edited by Divya Victor
Invisible Publishing, 2018. Pre-order here.
Pushing writing to its limits, Surfaces is Eric Schmaltz’s compelling debut collection that’s situated at the intersection of language, bodies, and digital culture. Opening toward the embodied and the intersubjective, Surfaces is at turns playful and unsettling as it explores the processes, interactions, and erasures that occur on and below the surface of writing with machinery.
Composed with a minimalist aesthetic and conceptual elements, the book combines found elements, graphic design, imprint, translation, and experimental typography to engage questions about writing and feeling in the 21st century: Where does the body go when we write to one another thru digital channels? How and what do we feel when information is realized through taps, clicks, and pressures? What happens to meaning within a digital economy when information is considered to be bodiless? Concerned with these questions, Surfaces begins to probe for their depths.
Advanced praise for Surfaces:
“Surfaces is, as the book itself confesses, a catalogue of stimulations. It welcomes the saccade of the eyes, the gambits of a distracted neck, the swim of attention in the purr and drone of the ambient. In Surfaces, Schmaltz collects works of various humours— at turns witty, stern, deeply unsettling, and playful. I appreciate what he offers as an intervention into the documents that surround the history of writing with machines, writing as machines. In taking on the pleasures of écriture, the making of the mark— embodied and digitized— the book evokes and then transcends the often gendered binary between the mechanical imprint and the embodied impression. […] In Surfaces, there is great pleasure in navigating an alphabetic labyrinth in a time of totalizing records of space— one derives from the dérive emotive pleasures of stark abstraction and indulgent design, the tenor of a dark line or the opulent aria of a gray-scale curve.” — Divya Victor, author of Kith and Things To Do With Your Mouth
“The author Schmaltz … you know … and vice versa!… it is almost … no, wait scratch that – it IS …. this book just, well … quite possibly the most … ant-garde silhouettes & shapes … fascinating world of … a new wave of …. well-structured, and can be looked … at visualizing things, this book is very, very … a “re-purposed look” … geared for the … helpful for everyone … lengths, embellishments, cuts, seams … tricks … shows versatility in … is well-presented and … always inspires me to … to … to … get cut-up, lost or removed … with lots of handy … shows you how to alter each … delicious galore … patterns and pattern-sequences on … repeats a patter in the words as well … what are the elements … smiled through the whole … where flat meets flat … for cloisonné and these are … in the metric system … soooo compleeeteee”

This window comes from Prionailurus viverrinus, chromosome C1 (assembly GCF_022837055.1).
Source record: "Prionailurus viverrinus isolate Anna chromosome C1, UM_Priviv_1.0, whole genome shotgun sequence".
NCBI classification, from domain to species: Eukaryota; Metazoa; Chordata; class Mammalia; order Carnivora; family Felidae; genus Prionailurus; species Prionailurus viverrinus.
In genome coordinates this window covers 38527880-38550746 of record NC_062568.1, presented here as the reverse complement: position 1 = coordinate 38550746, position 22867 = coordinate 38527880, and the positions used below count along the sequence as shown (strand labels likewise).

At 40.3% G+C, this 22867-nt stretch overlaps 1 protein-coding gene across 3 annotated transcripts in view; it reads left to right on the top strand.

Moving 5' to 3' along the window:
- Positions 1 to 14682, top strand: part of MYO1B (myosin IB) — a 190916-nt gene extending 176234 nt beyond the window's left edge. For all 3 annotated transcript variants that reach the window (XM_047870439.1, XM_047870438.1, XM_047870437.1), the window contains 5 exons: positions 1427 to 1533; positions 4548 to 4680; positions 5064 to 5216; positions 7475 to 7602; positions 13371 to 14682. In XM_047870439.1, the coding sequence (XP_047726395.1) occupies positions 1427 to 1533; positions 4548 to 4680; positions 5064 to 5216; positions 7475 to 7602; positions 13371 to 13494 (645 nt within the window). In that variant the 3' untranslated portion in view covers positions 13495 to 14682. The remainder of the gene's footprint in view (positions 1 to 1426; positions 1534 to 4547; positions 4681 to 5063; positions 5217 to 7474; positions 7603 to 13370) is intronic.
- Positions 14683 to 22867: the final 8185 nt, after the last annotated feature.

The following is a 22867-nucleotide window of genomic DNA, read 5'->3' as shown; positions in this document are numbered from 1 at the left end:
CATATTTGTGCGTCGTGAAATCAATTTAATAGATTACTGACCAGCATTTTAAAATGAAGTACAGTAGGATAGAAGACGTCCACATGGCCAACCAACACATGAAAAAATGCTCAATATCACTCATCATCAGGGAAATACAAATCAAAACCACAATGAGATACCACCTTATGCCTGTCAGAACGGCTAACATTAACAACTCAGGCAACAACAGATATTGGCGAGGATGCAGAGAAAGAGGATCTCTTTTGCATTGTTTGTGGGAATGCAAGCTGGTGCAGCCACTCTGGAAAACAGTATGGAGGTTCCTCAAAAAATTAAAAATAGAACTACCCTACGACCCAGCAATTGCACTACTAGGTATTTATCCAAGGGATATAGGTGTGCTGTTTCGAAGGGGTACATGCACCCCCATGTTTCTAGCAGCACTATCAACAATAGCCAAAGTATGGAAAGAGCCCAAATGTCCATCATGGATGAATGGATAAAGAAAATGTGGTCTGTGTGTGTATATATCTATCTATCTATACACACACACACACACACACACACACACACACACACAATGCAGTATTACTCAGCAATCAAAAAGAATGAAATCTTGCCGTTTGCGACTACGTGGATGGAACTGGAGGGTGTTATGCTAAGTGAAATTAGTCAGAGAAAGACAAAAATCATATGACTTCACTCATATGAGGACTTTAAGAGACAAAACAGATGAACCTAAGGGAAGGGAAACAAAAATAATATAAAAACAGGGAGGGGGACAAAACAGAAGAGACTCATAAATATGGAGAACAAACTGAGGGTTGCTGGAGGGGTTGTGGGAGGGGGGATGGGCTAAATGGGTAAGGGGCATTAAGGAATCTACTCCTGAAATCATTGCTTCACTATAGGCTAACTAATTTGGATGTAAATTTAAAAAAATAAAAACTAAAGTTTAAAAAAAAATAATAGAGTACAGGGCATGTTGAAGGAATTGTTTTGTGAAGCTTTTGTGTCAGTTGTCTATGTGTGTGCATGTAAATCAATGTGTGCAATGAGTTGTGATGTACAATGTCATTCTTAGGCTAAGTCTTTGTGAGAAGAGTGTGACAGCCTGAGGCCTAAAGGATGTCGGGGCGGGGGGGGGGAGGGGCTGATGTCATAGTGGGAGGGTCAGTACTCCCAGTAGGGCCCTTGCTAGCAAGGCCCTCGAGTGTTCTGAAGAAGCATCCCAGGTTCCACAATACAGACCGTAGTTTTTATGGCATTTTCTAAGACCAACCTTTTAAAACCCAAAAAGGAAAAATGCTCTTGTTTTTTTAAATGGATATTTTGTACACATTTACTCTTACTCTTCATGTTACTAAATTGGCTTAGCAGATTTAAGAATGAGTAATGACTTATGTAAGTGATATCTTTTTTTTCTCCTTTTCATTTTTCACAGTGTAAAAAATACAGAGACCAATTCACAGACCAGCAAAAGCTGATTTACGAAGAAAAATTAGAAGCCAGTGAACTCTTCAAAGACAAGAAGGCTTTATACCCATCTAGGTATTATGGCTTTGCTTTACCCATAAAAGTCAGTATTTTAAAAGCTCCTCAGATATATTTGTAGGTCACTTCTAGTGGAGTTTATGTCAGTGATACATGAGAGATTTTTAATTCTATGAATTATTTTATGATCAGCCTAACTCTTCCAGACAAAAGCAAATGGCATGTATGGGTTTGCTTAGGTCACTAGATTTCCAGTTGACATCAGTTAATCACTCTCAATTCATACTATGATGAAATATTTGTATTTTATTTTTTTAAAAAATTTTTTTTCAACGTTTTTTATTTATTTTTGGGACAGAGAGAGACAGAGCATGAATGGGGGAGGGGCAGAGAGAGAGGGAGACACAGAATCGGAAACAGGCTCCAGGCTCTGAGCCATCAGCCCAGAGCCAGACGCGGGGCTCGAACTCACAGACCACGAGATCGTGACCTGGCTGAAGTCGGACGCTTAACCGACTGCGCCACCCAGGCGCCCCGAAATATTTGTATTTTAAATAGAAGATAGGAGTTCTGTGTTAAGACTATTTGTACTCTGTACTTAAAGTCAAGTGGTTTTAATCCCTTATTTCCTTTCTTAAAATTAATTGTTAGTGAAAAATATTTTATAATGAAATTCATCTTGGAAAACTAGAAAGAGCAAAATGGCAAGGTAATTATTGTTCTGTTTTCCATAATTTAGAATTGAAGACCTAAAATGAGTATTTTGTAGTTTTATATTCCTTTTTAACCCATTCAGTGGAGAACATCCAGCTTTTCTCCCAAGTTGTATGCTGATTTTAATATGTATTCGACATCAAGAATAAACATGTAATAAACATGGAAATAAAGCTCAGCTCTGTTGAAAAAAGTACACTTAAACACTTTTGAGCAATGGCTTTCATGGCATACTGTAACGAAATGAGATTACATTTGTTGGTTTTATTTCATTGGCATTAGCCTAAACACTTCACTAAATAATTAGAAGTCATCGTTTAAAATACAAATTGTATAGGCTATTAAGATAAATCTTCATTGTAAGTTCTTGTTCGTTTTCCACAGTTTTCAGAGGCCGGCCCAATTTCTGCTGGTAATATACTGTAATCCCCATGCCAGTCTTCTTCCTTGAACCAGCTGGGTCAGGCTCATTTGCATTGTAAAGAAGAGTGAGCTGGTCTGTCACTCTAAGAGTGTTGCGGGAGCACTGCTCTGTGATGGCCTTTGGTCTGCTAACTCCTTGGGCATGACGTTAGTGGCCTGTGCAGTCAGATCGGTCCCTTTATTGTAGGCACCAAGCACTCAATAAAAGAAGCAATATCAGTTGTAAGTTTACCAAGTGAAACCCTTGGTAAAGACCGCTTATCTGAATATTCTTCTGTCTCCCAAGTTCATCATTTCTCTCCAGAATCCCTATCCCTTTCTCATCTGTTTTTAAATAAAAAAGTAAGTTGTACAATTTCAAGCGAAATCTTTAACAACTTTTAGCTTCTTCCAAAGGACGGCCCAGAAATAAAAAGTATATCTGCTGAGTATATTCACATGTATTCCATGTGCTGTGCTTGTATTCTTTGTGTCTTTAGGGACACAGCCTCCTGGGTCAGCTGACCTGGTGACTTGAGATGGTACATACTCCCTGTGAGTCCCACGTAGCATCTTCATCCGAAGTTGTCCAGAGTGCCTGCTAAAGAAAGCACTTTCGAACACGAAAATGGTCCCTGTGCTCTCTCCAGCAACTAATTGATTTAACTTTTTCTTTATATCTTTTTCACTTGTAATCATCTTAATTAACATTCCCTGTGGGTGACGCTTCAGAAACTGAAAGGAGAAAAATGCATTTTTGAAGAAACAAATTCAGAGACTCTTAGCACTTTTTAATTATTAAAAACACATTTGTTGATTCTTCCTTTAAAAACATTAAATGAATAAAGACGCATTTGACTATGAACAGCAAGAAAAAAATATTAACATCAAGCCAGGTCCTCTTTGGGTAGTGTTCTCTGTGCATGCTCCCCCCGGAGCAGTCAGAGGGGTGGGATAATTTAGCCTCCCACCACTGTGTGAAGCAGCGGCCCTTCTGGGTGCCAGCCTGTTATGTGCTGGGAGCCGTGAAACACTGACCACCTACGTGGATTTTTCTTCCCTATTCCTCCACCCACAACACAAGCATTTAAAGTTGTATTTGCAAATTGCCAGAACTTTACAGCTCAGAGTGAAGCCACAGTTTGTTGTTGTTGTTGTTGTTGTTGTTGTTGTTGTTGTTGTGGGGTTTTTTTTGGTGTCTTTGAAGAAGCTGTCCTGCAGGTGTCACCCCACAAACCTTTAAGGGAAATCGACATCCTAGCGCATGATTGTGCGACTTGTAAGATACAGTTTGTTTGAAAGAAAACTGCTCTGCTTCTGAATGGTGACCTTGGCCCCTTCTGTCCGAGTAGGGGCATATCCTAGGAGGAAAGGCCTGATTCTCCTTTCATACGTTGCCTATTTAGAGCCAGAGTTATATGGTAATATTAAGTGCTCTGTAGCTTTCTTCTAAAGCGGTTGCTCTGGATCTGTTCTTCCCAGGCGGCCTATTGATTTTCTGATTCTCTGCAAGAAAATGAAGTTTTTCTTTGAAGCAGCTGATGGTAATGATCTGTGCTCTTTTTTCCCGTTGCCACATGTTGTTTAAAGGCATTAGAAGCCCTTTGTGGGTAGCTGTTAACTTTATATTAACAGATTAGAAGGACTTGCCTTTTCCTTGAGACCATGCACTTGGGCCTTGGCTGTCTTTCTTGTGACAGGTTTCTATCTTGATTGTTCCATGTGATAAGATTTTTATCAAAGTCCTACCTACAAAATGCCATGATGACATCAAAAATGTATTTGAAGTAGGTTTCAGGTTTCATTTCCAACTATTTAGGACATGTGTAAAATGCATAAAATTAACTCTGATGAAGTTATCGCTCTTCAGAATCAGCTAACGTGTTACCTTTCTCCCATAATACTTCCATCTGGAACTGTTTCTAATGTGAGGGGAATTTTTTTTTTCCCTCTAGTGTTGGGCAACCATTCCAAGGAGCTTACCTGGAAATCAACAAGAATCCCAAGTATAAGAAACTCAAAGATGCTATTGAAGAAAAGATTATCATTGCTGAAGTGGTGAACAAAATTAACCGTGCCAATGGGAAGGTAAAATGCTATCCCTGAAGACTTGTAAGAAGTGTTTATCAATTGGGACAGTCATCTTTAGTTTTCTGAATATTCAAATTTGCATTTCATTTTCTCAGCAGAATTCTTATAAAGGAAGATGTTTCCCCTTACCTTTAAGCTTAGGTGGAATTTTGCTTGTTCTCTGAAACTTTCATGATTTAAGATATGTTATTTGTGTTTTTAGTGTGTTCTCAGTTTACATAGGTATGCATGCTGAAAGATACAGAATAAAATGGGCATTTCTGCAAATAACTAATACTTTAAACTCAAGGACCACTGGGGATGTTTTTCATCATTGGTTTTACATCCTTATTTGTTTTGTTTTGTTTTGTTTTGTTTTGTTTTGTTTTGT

— Donato Mancini, author of Same Diff and Buffet World
“With Surfaces, Eric Schmaltz directs our gaze to points of contact and friction, whether crafting mandalas and coptic weavings from letters’ negative space, drafting a dance between letterforms as they engage in “touch at the limits of a long passage,” or printing reliefs from a keyboard’s disassembled parts. In doing so, he draws attention to our expectation that language resolve into meaning—that letters present themselves in a contract of legibility entitling us not only to their forms, but also to some deeper content. In materializing language’s embodied “surfaces,” Schmaltz returns words’ secrecy, reminding us that those inner meanings we seek are ultimately not inherent in them but in our own projected desires and intentions—a dangerous dynamic. The beauty of these forms arises in part from their refusal to come into focus. A surface, here, becomes not only a point of contact but of resistance.”
— Amaranth Borsuk, author of Handiwork and Between Page and Screen
“Surfaces reminds us that the page is a 3D object, each page the enactment of Duchamp’s infrathin. The language skims and streaks across the thinnest of sheens, a glistening moment, an uncanny reminder of what language could be, if only we let it.”
— Derek Beaulieu, author of Kern and Fractal Economies